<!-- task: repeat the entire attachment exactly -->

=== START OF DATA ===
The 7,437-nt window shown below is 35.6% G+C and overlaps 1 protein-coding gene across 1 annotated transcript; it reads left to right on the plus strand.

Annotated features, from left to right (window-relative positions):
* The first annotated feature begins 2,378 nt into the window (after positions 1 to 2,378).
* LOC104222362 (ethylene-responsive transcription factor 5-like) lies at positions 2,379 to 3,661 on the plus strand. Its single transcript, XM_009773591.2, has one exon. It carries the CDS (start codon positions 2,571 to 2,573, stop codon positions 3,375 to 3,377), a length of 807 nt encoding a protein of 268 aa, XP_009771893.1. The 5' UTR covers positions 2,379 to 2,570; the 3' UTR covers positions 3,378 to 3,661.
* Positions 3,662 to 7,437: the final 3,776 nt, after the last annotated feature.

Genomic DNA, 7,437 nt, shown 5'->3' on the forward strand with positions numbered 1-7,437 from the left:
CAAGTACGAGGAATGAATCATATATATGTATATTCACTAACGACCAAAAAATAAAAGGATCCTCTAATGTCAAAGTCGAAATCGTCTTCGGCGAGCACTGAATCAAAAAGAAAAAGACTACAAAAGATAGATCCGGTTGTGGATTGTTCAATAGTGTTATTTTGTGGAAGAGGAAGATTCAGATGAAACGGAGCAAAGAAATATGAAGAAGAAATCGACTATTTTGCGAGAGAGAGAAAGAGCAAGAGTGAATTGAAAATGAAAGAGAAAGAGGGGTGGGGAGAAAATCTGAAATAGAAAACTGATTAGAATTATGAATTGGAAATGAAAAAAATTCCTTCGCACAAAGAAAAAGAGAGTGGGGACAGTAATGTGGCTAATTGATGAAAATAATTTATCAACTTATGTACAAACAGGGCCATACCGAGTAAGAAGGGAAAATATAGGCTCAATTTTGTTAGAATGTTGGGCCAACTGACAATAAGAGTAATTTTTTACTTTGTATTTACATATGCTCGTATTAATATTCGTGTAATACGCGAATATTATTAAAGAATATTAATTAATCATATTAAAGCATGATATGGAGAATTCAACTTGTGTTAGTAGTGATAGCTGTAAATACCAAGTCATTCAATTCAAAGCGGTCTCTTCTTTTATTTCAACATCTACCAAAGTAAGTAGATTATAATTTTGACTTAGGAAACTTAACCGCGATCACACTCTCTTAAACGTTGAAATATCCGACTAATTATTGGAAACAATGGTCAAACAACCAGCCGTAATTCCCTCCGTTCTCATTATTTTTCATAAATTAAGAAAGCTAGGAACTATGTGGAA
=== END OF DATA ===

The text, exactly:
The 7,437-nt window shown below is 35.6% G+C and overlaps 1 protein-coding gene across 1 annotated transcript; it reads left to right on the plus strand.

Annotated features, from left to right (window-relative positions):
* The first annotated feature begins 2,378 nt into the window (after positions 1 to 2,378).
* LOC104222362 (ethylene-responsive transcription factor 5-like) lies at positions 2,379 to 3,661 on the plus strand. Its single transcript, XM_009773591.2, has one exon. It carries the CDS (start codon positions 2,571 to 2,573, stop codon positions 3,375 to 3,377), a length of 807 nt encoding a protein of 268 aa, XP_009771893.1. The 5' UTR covers positions 2,379 to 2,570; the 3' UTR covers positions 3,378 to 3,661.
* Positions 3,662 to 7,437: the final 3,776 nt, after the last annotated feature.

Genomic DNA, 7,437 nt, shown 5'->3' on the forward strand with positions numbered 1-7,437 from the left:
CAAGTACGAGGAATGAATCATATATATGTATATTCACTAACGACCAAAAAATAAAAGGATCCTCTAATGTCAAAGTCGAAATCGTCTTCGGCGAGCACTGAATCAAAAAGAAAAAGACTACAAAAGATAGATCCGGTTGTGGATTGTTCAATAGTGTTATTTTGTGGAAGAGGAAGATTCAGATGAAACGGAGCAAAGAAATATGAAGAAGAAATCGACTATTTTGCGAGAGAGAGAAAGAGCAAGAGTGAATTGAAAATGAAAGAGAAAGAGGGGTGGGGAGAAAATCTGAAATAGAAAACTGATTAGAATTATGAATTGGAAATGAAAAAAATTCCTTCGCACAAAGAAAAAGAGAGTGGGGACAGTAATGTGGCTAATTGATGAAAATAATTTATCAACTTATGTACAAACAGGGCCATACCGAGTAAGAAGGGAAAATATAGGCTCAATTTTGTTAGAATGTTGGGCCAACTGACAATAAGAGTAATTTTTTACTTTGTATTTACATATGCTCGTATTAATATTCGTGTAATACGCGAATATTATTAAAGAATATTAATTAATCATATTAAAGCATGATATGGAGAATTCAACTTGTGTTAGTAGTGATAGCTGTAAATACCAAGTCATTCAATTCAAAGCGGTCTCTTCTTTTATTTCAACATCTACCAAAGTAAGTAGATTATAATTTTGACTTAGGAAACTTAACCGCGATCACACTCTCTTAAACGTTGAAATATCCGACTAATTATTGGAAACAATGGTCAAACAACCAGCCGTAATTCCCTCCGTTCTCATTATTTTTCATAAATTAAGAAAGCTAGGAACTATGTGGAA